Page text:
When she started working at a top-tier company, Janet Walkow was the only woman in her department with a Ph.D. But as her colleagues began receiving raises, she said she was told she wouldn’t be getting one because her husband had a job.
After enduring similar situations, Walkow’s employees encouraged her to sue the company.
“I said, ‘No, that's not how I'm going to change something,’ and it's just not my style,” Walkow said. “I'm either going to educate them, switch jobs or just (power) on through it.”
After eight years, Walkow left and focused on empowering others as she continued in her career. She went on to secure a job in global strategic planning and start her own company. Now, Walkow leads UT’s Drug Dynamics Institute and teaches several classes. She said she received her Ph.D. from UT in 1982 but always saw herself returning to campus one day.
James Cong, UT alumnus and director of business development at Tarrytown Pharmacy, said Walkow was his professor and mentor when he studied business within the pharmaceutical industry.
“Everything I learned from her was beyond the textbook,” Cong said. “She brings a lot to the table and continues relationships past graduation and coursework.”
As an undergraduate student herself in 1976, Walkow studied Plan II interdisciplinary programming but was interested in pharmacy. She began taking classes in the new biopharmaceutics program because it blended her favorite science courses.
“My dad (was) an engineer, and we would play math games and do puzzles,” Walkow said. “I was really drawn to science.”
In graduate school, Walkow pursued pharmacokinetics and product development and said she felt like she had to work harder to be visible among her male classmates.
“Women sometimes feel like if you put your head down and work hard, you'll be recognized,” Walkow said. “That typically doesn't happen. You have to tout your accomplishments, be proud of what you’re doing and make yourself get recognized.”
After receiving her Ph.D., Walkow said she spent the first 15 years of her career in the pharmaceutical industry. But she said she is “not a pharmacist,” and she knew her interests expanded beyond her degree.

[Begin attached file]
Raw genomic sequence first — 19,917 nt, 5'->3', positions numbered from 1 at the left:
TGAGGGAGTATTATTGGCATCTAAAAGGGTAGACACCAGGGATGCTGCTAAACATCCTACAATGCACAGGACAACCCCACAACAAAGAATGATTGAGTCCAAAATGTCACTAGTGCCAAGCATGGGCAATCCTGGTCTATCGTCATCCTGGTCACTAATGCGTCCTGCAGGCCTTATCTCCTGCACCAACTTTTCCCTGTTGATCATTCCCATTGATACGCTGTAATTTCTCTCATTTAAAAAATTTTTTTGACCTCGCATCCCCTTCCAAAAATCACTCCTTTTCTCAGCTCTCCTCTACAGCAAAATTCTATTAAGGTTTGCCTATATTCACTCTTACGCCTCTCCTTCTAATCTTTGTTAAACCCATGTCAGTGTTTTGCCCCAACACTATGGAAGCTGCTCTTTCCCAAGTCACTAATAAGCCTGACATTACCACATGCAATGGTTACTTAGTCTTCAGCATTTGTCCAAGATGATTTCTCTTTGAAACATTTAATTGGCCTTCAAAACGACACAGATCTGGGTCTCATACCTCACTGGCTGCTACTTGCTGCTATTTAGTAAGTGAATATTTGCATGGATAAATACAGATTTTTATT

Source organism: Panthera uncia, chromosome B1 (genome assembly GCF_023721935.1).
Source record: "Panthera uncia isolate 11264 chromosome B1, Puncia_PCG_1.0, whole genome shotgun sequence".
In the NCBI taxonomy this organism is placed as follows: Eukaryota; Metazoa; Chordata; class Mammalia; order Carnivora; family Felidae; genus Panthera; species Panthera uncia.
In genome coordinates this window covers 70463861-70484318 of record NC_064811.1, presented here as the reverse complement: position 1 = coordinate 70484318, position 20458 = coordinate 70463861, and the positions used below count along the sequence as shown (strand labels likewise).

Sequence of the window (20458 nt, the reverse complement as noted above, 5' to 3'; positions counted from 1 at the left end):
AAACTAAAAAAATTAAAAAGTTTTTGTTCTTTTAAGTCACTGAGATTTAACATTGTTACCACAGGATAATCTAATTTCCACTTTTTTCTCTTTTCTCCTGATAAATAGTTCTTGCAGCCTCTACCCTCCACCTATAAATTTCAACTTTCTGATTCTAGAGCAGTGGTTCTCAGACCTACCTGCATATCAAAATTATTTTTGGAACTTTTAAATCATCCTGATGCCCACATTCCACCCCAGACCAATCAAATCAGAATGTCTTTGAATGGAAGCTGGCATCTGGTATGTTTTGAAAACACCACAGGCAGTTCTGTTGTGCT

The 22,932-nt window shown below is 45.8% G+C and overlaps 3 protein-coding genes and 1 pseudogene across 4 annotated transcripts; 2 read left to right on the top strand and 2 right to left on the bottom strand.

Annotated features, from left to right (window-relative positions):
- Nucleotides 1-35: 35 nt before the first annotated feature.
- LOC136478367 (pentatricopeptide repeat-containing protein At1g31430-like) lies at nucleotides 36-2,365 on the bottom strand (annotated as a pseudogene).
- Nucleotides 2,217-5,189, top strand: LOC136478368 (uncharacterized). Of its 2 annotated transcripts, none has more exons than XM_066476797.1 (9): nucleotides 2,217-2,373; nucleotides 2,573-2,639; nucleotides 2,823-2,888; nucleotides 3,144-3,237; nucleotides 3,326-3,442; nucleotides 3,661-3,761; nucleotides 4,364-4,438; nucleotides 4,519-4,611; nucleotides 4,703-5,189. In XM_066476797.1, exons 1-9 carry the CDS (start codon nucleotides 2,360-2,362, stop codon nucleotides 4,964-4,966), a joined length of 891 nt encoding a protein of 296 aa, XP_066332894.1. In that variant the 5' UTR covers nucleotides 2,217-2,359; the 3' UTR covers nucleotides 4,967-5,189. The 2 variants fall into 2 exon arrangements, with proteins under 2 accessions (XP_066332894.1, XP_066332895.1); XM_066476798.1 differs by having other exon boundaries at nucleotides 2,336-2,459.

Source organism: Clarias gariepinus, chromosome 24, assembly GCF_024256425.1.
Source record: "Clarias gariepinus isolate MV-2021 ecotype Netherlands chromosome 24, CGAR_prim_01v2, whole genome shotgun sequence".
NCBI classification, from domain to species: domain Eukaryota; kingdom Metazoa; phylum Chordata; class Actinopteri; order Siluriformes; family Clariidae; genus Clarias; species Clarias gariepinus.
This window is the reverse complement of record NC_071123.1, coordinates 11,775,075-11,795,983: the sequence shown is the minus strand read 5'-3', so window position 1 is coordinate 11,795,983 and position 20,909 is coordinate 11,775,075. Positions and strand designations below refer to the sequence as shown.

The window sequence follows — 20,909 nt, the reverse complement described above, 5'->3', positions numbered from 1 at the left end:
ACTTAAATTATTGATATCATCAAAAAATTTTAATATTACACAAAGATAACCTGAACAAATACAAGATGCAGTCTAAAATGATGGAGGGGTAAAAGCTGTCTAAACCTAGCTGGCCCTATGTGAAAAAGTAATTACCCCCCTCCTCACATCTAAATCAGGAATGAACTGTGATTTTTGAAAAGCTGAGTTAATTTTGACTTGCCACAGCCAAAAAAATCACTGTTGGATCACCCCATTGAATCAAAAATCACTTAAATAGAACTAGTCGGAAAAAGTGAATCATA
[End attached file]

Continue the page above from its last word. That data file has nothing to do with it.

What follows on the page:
“I was moving around everywhere,” Walkow said. “I was somebody who liked to be challenged.”
Once Walkow began working at a drug development company after graduate school, she led local high schoolers on a Junior Achievement team. Surrounded by students from primarily disadvantaged families, she said she recognized the disparity of education and financial stability, especially for women.
Now with three adult daughters of her own, Walkow said she doesn’t think women’s treatment in the workforce has changed dramatically.
“I experienced bias and discrimination on a day-to-day basis,” Walkow said. “That is why I’m an advocate for all women, not just privileged or underprivileged. Pay equity has just never happened. It's very demeaning, and it's very unfair.”
Walkow met her friend Christine Jacobs while working at the same pharmaceutical company in Philadelphia in 1994. Soon after, Jacobs said they decided to lead their daughters’ Girl Scout troop to give them the same experience their sons were receiving in boy scouts.
“It was quite shocking for these little girls because they'd been making doilies,” Jacobs said. “Janet and I come in there, and we’re both senior executives with agendas for them.”
Jacobs and Walkow later went on to create the Leading Women Project, an organization that encouraged women through speaker events to be the star in their own lives and to “change the script” if they don’t like something.
Throughout the project, Walkow said she learned women face different obstacles across cultures and often feel alone in their struggles. But she said there is community and strength in sharing stories.
“I think it takes courage and self-leadership to really carve your own path, and it doesn't mean you're alone,” Walkow said. “You can’t lead anyone else unless you can lead yourself.”